Chuck Handwork, the erstwhile Web guru of Brentwood, says he designed the site advertised on signs posted around Pittsburg area that I wrote about in today’s paper.
In bright, red letters, they slap three environmental groups as “radicals” and ask folks to visit www.widenhwy4.com and fill out a survey.
The signs have been installed on land owned by the family of homebuilder Albert Seeno, although no one from the his firm returned my phone calls.
Handwork also declined to name his client, saying his customer requested privacy.
He also couldn’t release the results of the three-question survey, which makes no effort to disguise its sponsor’s point of view, although he said they were “just what we expected.”
Handwork is bemused by efforts to disable and hack into the site. Handwork says the activity logs show folks trying to break in and presumably crash the page or overwhelm it with votes.
“You can only vote once,” Handwork says. “And if someone does manage to get in, I’m backing up the results every 20 minutes.”
Handwork, owner of Virtual Handwork Designs, has developed quite a conservative clientele in recent months, designing Web pages for Assembly candidate and Antioch City Councilman Arne Simonsen, former Congressman Richard Pombo and local GOP leader Tom Del Beccaro.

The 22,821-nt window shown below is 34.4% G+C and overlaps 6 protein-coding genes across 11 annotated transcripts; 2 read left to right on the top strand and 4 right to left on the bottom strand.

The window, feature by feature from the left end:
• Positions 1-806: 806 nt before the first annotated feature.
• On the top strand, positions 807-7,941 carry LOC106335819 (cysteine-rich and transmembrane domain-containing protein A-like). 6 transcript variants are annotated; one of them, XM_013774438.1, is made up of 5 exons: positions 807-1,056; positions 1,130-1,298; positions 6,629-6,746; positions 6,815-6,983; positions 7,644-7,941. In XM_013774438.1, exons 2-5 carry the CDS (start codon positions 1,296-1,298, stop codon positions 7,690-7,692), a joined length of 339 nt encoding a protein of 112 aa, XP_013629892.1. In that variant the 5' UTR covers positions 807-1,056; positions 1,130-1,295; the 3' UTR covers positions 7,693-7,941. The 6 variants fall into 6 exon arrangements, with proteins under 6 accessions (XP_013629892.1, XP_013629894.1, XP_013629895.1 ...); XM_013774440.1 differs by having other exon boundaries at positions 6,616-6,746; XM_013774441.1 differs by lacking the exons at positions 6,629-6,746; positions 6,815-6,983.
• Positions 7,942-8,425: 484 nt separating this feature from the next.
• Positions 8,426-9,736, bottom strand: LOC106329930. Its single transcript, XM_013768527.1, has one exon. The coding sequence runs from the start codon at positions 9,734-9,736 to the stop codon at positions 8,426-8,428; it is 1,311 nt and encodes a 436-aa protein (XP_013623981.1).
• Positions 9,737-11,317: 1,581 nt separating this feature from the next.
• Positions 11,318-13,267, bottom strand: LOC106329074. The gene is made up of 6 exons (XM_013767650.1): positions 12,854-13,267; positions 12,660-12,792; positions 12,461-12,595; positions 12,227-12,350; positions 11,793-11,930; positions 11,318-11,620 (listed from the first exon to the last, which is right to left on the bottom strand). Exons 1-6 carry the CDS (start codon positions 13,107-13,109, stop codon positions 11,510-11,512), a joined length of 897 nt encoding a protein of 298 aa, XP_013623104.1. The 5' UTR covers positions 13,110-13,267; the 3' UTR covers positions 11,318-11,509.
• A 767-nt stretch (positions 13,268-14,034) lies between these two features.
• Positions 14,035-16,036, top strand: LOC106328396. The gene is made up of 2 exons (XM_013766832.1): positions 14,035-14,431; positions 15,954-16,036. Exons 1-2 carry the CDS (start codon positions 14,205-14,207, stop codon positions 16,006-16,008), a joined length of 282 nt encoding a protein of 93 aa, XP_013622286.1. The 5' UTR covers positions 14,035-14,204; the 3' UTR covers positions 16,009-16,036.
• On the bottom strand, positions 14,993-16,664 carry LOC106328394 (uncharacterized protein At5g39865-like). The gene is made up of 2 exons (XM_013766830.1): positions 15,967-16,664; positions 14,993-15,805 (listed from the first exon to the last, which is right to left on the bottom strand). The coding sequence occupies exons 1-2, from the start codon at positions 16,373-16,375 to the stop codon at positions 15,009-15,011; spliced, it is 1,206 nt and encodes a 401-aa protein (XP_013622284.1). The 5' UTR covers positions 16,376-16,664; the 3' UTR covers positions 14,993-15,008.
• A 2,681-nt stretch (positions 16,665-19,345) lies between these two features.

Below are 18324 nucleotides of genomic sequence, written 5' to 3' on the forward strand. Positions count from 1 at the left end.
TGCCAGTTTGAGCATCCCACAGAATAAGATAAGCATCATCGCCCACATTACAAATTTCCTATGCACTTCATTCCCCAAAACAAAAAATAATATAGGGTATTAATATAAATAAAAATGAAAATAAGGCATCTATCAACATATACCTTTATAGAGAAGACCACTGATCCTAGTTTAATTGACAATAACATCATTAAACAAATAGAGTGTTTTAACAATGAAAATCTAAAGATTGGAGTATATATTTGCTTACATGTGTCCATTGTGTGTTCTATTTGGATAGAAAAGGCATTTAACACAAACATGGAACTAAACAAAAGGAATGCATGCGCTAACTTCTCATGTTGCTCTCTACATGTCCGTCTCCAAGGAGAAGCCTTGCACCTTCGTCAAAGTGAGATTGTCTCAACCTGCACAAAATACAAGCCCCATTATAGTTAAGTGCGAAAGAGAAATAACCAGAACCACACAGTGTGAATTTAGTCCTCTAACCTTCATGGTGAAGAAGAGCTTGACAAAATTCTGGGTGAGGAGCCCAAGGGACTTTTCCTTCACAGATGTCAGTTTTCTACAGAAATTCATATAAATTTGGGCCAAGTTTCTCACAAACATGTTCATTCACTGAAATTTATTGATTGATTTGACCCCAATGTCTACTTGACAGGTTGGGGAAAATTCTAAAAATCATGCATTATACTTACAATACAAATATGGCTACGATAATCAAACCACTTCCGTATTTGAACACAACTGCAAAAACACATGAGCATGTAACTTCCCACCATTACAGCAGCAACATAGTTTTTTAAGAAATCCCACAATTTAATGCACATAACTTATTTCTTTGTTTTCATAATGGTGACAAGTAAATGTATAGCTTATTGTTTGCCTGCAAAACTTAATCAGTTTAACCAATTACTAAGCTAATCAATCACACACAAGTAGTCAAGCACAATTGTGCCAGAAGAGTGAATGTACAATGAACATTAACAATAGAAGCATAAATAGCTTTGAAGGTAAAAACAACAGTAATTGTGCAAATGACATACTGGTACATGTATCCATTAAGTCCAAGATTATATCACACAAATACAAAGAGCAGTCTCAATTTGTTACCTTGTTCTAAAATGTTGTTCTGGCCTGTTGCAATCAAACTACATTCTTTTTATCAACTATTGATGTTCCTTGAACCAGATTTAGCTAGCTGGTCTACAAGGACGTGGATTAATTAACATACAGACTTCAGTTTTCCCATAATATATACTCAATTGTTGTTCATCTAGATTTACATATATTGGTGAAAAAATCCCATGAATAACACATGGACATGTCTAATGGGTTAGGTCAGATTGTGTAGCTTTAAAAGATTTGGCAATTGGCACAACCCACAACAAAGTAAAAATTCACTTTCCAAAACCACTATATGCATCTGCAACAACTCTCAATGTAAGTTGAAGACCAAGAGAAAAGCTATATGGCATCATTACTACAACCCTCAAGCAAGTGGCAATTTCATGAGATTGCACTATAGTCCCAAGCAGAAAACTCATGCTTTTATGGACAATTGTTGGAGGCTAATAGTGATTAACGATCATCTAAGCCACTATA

We’ll start posting a weekly nugget o’ fun featuring our illustrious governor because — well, because we can, and we figure there’s enough video of him out there to last a lifetime. First up, from 1977:
U.S. Senate Environment and Public Works Committee Chairwoman Barbara Boxer, D-Calif., wrote Friday to the Nuclear Regulatory Commission that “the communities that surround existing plants need to be confident that the NRC, as the regulator charged with nuclear safety, did all it could to ensure that plants defend against current security threats. In particular, communities should be assured that the plants are prepared to defend against large attacking forces and commercial aircraft.”
Failing to address these issues, Boxer wrote, would be at odds with the intent of Congress in passing the Energy Policy Act of 2005.